In a blog in November last year, I wrote about the propensity of football clubs to ban news reporters when they objected to what they wrote. Last weekend, Swindon Town banned the Swindon Advertiser after the paper’s chief sports writer revealed some information that was already in the public domain. The paper’s Sam Morshead had been tipped off that striker Nile Ranger was due to play in the game against Peterborough, but had agreed not to use the information ahead of the match. But when he saw a tweet by a Swindon fan that showed Rangers shirt hanging in the dressing room, he shared the news on his own feed, shortly before Ranger himself confirmed he was playing on his own Instagram account, which has over 13,000 followers.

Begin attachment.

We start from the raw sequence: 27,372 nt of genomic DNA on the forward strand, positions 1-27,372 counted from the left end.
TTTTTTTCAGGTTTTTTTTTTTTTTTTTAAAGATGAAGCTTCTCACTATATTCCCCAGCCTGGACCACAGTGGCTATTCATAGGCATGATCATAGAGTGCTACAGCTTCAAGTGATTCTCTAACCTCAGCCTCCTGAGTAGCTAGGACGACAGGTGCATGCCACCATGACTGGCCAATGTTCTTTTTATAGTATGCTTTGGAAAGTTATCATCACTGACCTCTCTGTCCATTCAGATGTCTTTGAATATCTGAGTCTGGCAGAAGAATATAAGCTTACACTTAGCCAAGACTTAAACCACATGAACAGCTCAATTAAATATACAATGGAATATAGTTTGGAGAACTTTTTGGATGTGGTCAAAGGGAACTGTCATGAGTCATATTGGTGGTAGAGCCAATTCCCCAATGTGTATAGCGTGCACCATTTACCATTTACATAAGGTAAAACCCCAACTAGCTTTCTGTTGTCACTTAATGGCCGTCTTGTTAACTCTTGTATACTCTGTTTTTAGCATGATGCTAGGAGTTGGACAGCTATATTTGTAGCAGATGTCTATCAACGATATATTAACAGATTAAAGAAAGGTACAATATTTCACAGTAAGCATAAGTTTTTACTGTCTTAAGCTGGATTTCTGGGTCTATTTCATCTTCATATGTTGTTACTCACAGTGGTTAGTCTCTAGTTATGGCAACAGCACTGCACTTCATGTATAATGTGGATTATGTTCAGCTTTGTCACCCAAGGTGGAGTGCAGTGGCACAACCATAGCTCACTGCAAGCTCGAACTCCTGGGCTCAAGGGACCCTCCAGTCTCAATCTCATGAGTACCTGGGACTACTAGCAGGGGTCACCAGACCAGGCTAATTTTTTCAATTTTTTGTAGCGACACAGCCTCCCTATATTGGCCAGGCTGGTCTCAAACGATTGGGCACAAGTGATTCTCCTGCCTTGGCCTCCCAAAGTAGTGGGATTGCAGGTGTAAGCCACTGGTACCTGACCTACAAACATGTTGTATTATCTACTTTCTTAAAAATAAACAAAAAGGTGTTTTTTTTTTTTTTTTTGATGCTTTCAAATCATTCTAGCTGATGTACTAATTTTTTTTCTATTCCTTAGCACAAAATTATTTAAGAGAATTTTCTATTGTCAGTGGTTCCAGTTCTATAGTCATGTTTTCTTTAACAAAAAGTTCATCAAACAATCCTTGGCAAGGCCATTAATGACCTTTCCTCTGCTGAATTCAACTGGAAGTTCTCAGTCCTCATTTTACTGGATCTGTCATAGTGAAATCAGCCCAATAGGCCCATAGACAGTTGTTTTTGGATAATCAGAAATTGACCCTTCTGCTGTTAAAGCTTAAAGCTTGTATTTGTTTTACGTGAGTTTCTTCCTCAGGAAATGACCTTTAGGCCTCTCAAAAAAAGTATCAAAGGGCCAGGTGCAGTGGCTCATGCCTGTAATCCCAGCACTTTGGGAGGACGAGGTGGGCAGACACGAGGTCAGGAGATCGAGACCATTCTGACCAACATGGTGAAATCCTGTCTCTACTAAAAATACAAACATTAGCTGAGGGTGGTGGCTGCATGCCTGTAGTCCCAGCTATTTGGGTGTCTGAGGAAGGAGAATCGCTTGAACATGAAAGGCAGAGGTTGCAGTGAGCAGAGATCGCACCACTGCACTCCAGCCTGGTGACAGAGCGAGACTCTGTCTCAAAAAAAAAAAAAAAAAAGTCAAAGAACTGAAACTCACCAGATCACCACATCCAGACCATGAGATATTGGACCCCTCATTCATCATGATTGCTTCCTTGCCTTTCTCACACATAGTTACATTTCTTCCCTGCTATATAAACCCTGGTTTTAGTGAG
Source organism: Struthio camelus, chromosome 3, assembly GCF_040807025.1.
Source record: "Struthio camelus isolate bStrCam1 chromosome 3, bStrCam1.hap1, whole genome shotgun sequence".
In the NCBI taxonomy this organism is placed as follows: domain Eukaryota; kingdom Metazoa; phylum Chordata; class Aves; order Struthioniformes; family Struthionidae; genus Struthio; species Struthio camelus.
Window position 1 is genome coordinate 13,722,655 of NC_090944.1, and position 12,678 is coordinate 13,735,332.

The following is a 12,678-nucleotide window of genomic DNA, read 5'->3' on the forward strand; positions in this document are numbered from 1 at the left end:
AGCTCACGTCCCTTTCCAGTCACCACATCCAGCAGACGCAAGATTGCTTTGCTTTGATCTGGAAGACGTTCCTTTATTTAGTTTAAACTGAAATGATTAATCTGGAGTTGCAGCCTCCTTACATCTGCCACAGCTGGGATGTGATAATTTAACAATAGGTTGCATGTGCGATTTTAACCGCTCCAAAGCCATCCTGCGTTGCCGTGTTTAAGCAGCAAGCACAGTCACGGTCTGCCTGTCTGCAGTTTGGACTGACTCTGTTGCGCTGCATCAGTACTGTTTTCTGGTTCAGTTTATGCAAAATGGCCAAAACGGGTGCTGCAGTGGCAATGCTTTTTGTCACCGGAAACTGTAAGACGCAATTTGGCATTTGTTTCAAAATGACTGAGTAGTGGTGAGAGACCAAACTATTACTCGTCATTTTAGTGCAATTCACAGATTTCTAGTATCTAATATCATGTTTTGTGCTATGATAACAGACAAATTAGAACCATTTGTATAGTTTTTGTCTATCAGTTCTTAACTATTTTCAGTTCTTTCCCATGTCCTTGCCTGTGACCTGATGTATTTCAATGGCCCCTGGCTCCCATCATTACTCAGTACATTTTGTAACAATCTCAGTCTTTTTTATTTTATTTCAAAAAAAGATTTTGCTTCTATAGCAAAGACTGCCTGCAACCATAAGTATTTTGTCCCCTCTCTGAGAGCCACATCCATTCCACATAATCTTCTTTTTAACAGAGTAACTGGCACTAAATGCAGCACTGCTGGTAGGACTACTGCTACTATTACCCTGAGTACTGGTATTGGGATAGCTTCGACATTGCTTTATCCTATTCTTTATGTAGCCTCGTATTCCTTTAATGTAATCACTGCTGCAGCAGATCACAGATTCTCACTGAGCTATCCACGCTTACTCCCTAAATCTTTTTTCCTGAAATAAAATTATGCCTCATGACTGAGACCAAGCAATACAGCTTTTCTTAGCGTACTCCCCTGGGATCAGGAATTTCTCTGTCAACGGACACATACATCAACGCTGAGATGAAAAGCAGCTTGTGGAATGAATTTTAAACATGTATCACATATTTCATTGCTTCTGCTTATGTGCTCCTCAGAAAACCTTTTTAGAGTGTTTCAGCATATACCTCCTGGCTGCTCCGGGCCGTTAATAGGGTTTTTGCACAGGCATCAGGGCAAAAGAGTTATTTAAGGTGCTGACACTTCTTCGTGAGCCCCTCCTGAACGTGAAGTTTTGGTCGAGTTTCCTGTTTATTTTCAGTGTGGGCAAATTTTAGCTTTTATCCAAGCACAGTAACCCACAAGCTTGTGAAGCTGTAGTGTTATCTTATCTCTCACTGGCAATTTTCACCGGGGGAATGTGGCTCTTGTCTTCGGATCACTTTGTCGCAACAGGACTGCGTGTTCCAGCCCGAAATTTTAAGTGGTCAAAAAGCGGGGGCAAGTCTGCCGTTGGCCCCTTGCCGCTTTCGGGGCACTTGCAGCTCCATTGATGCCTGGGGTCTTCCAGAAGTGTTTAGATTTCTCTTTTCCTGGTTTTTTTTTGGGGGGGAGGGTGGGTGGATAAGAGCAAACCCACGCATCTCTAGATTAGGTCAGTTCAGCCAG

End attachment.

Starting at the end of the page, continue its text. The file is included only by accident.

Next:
The club claimed Peterborough changed their game plan in response to the news, and so banned the paper from home games. As Morshead said: “Once it was in the public domain I felt I had the right to report it. It’s what any reporter would do.” But Swindon Town said the ban was “in the best interests of Swindon Town and its supporters” and that “the decision has been made with the best interests of supporters in mind”. The many fans who spoke out against the ban didn’t see it that way, pointing out the Advertiser was their main source of information about the club, and that the paper had promoted the team for years. As I write this, representatives of the club and the newspaper were meeting to try and resolve matters. But at a number of other clubs, including Southampton, Nottingham Forest and, yes, Newcastle United, bans are still in place.